SOME lazy, greedy and covetous members of the House of Lords are indulging in what is no less than highway robbery of taxpayers’ hard-earned cash.

A new report shows that 16 of them – who are supposed to be helping run the country – are instead running off with the £300-a-day attendance allowance, without making a single contribution to the vital work of the upper chamber.

Amazingly, their shameful conduct is well within the rules. In the eyes of those who manage the House of Lords, they have done nothing wrong.

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It’s a scandal that should be addressed immediately. My suspicion, however, is that it will linger on, enabling these people to continue to trouser large sums of money for doing absolutely nothing.

The report shows no fewer than 16 peers have claimed over a given period some £400,000 – without making a speech, tabling any questions, or sitting on one of the committees. All they need to do is to show their face in the building, and once satisfied that their presence has been clocked by the relevant clerk, they can simply depart and wait for the cash to fall into their grasping hands.

Admittedly it is a ludicrously lax arrangement, but even so, you would not expect our legislators to behave in this shameful manner. Have they learned nothing from the 2009 MPs’ expenses scandal in the Commons? It is surely a simple enough matter for rules to be tightened to put a stop to this purloining of public money.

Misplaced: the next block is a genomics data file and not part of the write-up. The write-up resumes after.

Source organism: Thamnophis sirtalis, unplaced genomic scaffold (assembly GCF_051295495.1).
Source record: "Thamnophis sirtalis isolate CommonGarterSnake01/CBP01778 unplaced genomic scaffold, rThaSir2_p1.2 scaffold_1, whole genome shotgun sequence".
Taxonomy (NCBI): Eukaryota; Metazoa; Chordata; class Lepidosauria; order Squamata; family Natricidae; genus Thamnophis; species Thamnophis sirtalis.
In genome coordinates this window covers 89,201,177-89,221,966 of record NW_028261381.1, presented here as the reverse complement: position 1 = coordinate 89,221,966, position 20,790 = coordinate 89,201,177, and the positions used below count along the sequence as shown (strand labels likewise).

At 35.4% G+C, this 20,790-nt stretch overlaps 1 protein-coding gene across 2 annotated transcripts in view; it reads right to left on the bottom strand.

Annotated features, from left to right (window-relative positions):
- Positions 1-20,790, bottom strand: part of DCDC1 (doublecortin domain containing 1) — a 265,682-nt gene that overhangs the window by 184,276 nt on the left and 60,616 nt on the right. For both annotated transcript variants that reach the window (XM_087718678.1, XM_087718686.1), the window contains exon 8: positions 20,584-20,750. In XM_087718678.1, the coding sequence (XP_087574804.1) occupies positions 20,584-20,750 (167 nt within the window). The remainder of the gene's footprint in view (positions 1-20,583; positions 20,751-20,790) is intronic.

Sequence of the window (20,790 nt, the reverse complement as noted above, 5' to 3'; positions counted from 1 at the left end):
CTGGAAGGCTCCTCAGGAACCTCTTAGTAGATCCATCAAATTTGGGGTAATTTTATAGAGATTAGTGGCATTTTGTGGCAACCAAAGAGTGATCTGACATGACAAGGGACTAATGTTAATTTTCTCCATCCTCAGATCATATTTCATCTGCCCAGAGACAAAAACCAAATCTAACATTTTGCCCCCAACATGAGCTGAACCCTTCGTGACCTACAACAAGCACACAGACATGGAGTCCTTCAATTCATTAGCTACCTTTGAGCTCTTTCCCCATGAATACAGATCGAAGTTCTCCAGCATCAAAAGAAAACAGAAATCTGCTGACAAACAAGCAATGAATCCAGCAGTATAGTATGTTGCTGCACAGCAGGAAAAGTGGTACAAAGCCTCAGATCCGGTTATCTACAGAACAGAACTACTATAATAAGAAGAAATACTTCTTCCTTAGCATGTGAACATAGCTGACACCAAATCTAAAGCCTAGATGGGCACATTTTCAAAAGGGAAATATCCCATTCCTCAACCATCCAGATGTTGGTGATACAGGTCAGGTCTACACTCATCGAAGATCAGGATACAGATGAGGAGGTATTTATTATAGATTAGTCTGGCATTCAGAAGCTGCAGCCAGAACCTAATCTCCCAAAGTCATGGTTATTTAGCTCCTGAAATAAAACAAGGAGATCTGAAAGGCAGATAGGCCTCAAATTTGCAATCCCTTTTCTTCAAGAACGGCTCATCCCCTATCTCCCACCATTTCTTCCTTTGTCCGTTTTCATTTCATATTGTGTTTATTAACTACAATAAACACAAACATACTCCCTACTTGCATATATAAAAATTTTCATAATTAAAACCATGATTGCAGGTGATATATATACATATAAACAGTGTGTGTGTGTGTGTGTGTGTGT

HANKY-PANKY in the House of Commons? Or rumpy-pumpy as the late Lord (Denis) Healey would have preferred to put it?

The latest “disclosures” have sent shockwaves through Westminster. I cannot think why – because it has been going on for donkeys’ years. Listen to what former Tory MP Edwina Currie (and she should know) had to say some time ago: “There is an inexhaustible supply. No one needs to pay for sex. It is stalking the corridors of power, hitching up its skirt, delighted to be asked. And wives who try to forget it are nuts.”

Here are just a few examples: right-wing Tory MP Sir Ronald Bell reportedly expired while pleasuring his secretary in his Commons office one Saturday morning. The late Labour MP Ron Brown took a shower in the Commons with someone who caught his eye. The identity of his companion, as they frolicked amid the soap suds, was never properly confirmed.

And there was Mrs Currie and John Major, a master-class in keeping an affair secret for so long, and Lord (Paddy) Ashdown’s fling with his secretary, to mention but a few.

Westminster’s equivalent to the “mile high club” concerns the Woolsack in the House of Lords. It is not as comfortable as it may sound because it is stuffed with horsehair. I know of no one who has achieved this, but then you would never boast about it for fear of being expelled from the premises.

BRUSSELS negotiators are hell-bent on fining the UK a vast sum of money over our decision to quit the EU. This is meant as a deterrent to any other member-state considering leaving.

But why should we pay even a penny for doing something which is entirely within our rights to do?